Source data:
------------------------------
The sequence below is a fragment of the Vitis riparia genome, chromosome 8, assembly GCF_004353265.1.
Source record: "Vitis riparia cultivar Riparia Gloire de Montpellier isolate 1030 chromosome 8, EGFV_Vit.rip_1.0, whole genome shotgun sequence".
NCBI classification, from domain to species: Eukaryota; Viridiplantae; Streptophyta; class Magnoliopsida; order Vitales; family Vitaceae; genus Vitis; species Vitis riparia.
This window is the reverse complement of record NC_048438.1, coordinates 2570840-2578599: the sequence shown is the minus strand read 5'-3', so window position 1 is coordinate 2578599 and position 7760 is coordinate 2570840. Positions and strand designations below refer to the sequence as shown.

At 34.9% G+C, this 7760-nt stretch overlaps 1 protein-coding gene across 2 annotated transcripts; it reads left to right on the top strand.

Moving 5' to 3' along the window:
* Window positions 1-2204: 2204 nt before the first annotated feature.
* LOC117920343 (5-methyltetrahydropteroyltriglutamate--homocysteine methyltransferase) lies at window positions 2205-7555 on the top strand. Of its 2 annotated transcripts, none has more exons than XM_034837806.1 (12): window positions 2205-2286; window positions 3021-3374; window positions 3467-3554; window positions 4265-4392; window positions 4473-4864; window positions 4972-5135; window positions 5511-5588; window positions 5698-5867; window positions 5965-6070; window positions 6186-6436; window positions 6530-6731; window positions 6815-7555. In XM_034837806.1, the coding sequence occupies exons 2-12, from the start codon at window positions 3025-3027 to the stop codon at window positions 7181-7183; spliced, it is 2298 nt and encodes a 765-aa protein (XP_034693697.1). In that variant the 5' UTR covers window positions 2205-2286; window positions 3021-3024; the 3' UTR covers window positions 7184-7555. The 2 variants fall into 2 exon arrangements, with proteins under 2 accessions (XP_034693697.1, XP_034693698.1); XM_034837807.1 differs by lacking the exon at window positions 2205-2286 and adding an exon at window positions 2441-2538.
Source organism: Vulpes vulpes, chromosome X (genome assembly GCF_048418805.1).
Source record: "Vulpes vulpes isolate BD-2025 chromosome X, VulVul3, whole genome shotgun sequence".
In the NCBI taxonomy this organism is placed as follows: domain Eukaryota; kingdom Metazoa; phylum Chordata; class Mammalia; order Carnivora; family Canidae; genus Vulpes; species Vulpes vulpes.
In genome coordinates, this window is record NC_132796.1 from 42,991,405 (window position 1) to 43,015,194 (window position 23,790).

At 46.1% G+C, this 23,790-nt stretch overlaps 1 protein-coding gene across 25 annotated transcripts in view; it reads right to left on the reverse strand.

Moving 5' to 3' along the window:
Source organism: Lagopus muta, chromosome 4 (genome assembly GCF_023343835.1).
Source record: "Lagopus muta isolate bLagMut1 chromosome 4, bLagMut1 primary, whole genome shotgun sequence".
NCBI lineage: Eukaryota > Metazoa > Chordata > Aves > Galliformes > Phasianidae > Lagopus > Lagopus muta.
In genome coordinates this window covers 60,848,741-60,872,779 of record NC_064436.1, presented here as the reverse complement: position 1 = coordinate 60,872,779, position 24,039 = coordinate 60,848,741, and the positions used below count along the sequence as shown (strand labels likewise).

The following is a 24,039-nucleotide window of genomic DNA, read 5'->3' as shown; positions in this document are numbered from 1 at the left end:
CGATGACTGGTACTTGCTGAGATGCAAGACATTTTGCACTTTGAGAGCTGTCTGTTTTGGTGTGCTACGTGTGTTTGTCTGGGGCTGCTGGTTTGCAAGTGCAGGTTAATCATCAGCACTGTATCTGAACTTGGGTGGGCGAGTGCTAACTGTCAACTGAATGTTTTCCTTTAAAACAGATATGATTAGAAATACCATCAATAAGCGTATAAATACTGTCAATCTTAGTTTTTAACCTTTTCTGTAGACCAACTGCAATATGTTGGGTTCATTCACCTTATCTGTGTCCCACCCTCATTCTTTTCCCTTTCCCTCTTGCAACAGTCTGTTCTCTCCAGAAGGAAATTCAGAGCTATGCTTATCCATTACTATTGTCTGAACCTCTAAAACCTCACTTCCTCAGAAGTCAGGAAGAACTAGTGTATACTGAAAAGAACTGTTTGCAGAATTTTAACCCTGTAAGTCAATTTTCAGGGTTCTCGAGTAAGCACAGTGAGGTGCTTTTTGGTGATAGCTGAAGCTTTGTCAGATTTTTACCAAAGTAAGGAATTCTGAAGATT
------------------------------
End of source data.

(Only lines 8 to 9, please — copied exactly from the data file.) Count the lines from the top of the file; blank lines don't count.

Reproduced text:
* LOC117920343 (5-methyltetrahydropteroyltriglutamate--homocysteine methyltransferase) lies at window positions 2205-7555 on the top strand. Of its 2 annotated transcripts, none has more exons than XM_034837806.1 (12): window positions 2205-2286; window positions 3021-3374; window positions 3467-3554; window positions 4265-4392; window positions 4473-4864; window positions 4972-5135; window positions 5511-5588; window positions 5698-5867; window positions 5965-6070; window positions 6186-6436; window positions 6530-6731; window positions 6815-7555. In XM_034837806.1, the coding sequence occupies exons 2-12, from the start codon at window positions 3025-3027 to the stop codon at window positions 7181-7183; spliced, it is 2298 nt and encodes a 765-aa protein (XP_034693697.1). In that variant the 5' UTR covers window positions 2205-2286; window positions 3021-3024; the 3' UTR covers window positions 7184-7555. The 2 variants fall into 2 exon arrangements, with proteins under 2 accessions (XP_034693697.1, XP_034693698.1); XM_034837807.1 differs by lacking the exon at window positions 2205-2286 and adding an exon at window positions 2441-2538.
Source organism: Vulpes vulpes, chromosome X (genome assembly GCF_048418805.1).